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With injuries to the secondary, Mike Hughes steps in, and then steps up

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The rookie made a heck of a first impression

NFL: San Francisco 49ers at Minnesota Vikings Brace Hemmelgarn-USA TODAY Sports

When the Vikings played the San Francisco 49ers yesterday, the secondary began the game a bit short handed. Starting nickel CB Mackensie Alexander was inactive due to an ankle injury, suffered midway through the preseason, so that meant first round pick Mike Hughes would get some extensive action in his first NFL game.

Then in the first half, starting LCB Trae Waynes went out with a knee injury and didn’t return. What was a deep secondary was suddenly thin, and Hughes moved outside, playing every snap, and facing one of the most talented young QB’s in the league.

Welcome to the NFL.

Hughes was thrown into the fire, and he came out on the other side largely unscathed. By my unofficial count looking at play by play scripts, Hughes was targeted five times, allowing two completions for 48 yards. One was a big 39 yarder to Dante Pettis, one of several uncharacteristic big plays the Vikings defense gave up in their 24-16 win.

However, he also had three passes defended, one of which broke up a touchdown. He also had this highlight:

For the game, he got a PFF grade of 73.1, compared to a 44.5 grade from Waynes before he went out. Speaking of Waynes, before he left in the second quarter with his knee injury, I have him having two passes completed on him on three targets, for 21 yards and a defensive pass interference penalty. He did, however, have a nice pass break up in the end zone where he stripped the ball from Dante Pettis after it looked like it was going to be a catch and a score:

Again, just so we’re clear, I’m just reviewing play by play scripts, not watching a replay of the game, so the overall numbers could be off a bit.

The bottom line for me is that Hughes played a good game, and in the limited time he was in, Waynes appeared to struggle.

When Hughes was drafted, there were a lot of fans and experts surprised that Minnesota didn’t take an offensive lineman in the first round. They took T Brian O’Neill in the second, though, then signed Tom Compton in free agency, and then traded for Brett Jones a couple weeks ago, so the line was addressed. Just not in the manner in which folks thought it should have, which is what I think is the main reason for the complaining.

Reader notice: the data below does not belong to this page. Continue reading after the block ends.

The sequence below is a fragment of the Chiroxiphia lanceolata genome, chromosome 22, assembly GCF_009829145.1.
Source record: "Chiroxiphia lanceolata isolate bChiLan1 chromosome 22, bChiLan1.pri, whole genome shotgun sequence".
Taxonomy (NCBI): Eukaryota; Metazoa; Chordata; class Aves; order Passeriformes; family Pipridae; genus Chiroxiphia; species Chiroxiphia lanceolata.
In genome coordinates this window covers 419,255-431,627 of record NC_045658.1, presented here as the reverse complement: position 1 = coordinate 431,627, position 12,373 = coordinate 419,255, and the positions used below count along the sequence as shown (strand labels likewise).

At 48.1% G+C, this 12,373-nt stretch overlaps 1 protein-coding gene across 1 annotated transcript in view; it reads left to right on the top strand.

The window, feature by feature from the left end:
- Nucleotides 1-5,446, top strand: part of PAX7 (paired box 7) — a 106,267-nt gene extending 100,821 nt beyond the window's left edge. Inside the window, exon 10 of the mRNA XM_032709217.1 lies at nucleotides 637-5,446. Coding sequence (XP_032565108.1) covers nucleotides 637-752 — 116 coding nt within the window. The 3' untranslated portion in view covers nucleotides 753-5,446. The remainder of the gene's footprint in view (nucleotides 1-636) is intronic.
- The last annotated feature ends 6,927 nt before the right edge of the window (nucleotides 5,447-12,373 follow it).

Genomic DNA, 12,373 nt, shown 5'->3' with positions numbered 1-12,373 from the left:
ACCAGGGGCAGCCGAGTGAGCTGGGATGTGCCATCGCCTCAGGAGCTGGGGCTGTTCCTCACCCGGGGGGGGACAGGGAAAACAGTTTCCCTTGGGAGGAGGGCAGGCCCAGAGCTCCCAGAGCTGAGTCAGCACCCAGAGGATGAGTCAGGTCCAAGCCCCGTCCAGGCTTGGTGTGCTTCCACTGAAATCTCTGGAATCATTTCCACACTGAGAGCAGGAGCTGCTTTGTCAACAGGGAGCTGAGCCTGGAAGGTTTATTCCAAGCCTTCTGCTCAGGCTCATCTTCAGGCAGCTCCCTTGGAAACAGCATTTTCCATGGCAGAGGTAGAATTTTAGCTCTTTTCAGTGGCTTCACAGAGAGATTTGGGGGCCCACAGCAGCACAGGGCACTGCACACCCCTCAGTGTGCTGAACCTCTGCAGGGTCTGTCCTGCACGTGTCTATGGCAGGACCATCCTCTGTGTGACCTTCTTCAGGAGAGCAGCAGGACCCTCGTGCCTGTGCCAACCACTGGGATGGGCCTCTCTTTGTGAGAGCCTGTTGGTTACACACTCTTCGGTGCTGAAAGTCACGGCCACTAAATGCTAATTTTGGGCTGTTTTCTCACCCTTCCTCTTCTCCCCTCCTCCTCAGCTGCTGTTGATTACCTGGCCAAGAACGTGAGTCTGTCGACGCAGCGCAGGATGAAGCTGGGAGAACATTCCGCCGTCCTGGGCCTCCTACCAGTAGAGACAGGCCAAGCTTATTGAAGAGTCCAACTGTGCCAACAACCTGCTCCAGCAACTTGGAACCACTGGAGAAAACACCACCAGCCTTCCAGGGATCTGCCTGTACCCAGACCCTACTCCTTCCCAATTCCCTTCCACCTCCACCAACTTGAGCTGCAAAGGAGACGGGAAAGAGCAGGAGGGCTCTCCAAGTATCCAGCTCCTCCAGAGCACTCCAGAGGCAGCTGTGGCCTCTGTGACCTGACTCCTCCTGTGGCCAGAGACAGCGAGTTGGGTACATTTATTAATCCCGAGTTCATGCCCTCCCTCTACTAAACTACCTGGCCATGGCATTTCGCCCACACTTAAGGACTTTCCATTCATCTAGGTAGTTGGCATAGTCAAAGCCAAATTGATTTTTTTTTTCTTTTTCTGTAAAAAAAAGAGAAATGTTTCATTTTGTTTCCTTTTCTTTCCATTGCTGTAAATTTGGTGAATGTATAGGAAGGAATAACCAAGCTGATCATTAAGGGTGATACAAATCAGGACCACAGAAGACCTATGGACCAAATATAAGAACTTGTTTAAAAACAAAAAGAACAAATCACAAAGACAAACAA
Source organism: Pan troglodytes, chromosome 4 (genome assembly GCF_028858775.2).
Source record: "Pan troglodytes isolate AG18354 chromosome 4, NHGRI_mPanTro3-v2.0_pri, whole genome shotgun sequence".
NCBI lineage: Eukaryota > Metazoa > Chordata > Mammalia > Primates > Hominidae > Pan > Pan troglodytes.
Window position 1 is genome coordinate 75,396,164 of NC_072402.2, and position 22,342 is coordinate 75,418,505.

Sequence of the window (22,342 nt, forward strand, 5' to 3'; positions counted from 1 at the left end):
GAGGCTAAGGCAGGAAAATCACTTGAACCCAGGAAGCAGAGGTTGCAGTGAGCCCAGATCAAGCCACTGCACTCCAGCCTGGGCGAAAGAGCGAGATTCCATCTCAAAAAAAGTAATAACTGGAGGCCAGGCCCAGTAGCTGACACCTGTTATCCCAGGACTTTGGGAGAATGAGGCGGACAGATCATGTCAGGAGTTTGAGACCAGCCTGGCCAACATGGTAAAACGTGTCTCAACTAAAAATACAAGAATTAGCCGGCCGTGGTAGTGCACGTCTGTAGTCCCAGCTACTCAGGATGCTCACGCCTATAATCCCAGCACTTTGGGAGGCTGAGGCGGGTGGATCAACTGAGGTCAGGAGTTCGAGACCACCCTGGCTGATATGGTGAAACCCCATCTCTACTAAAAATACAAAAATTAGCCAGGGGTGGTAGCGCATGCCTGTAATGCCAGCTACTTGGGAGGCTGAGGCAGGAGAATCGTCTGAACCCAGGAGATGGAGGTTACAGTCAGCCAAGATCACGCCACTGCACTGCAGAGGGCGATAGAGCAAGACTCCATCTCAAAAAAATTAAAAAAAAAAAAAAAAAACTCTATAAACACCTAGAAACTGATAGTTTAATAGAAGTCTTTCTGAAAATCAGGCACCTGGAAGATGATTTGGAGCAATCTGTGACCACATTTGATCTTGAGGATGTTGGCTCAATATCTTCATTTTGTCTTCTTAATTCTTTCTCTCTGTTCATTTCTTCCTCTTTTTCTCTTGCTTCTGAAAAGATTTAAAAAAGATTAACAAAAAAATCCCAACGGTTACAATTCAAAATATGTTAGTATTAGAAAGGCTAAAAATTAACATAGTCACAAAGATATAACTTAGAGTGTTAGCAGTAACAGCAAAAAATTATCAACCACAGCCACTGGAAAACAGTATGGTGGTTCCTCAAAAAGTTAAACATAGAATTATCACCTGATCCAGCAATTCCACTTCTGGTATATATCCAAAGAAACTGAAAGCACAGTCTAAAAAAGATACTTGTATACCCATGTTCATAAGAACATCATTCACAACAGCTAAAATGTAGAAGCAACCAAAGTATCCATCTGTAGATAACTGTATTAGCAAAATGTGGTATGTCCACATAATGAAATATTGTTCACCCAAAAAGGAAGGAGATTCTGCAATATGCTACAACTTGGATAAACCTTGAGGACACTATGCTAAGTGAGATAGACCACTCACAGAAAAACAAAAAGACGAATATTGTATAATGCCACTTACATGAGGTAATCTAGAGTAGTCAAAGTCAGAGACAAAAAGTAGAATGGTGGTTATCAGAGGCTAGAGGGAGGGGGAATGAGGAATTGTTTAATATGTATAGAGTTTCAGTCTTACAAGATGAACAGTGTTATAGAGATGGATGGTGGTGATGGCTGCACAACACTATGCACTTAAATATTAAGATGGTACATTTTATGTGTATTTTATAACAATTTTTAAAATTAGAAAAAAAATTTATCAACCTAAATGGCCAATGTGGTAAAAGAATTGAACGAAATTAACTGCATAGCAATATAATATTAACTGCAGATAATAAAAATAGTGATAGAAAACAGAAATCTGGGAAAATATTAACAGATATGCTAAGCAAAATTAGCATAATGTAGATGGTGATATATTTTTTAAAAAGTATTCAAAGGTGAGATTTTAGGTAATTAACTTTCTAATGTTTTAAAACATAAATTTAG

That approach to both positions by the VIkings goes to the larger philosophy that it’s easier to find a serviceable interior offensive lineman than it is a good cornerback, so with no clear lineman on the board, the Vikes took Hughes.

Now that pick seems prescient.

With injuries to Alexander and now Waynes, and Terence Newman trading in his helmet for a whistle, what was one of the deepest secondaries in the league got thin awfully fast, and if Hughes hadn’t been there, Holton Hill and Marcus Sherels would have been the top two CB’s. Because of injuries, Hughes played 52 off 66 defensive snaps, or 79% of the game. S Jayron Kearse even saw some time at nickel, and Hill did too, but only for a handful of plays.

Hill shows a ton of promise, but I don’t think he’s nearly as talented or polished as Hughes is at this stage of their careers. He may be one day, but right now it’s not even close.

Mike Zimmer praised both Kearse and Hill for stepping up and playing roles they weren’t used to, but if Hughes isn’t there yesterday, do the Vikings win 24-16? No. Do they even win the game? I don’t know.

Alexander’s ankle injury and the knee injury Waynes suffered might be minor, but they could be things that linger. Anything that affects a player’s ability to move and cut, especially at the corner position, can be things that could be season altering issues, and having a solid player like Hughes gives the Vikings position flexibility because he can play both the slot and on the outside. The injuries to Alexander and Waynes are still concerning though, because losing two guys this early in one position group means there’s no room for error injury-wise until one or both can come back.

The sooner they’re back, the better. Not only for position depth, but for other reasons, too. I’m not saying Hughes needs to be the immediate starter at LCB, or even the nickel spot, but I am saying both Alexander and Waynes need to read up on a guy named Wally Pipp.

Because if Hughes keeps playing well, not only is the squawking about drafting him over a guard going to subside (lol wait no it won’t who am I kidding), it’s going to be tougher and tougher for either Alexander or Waynes to get back on the field when they do get healthy.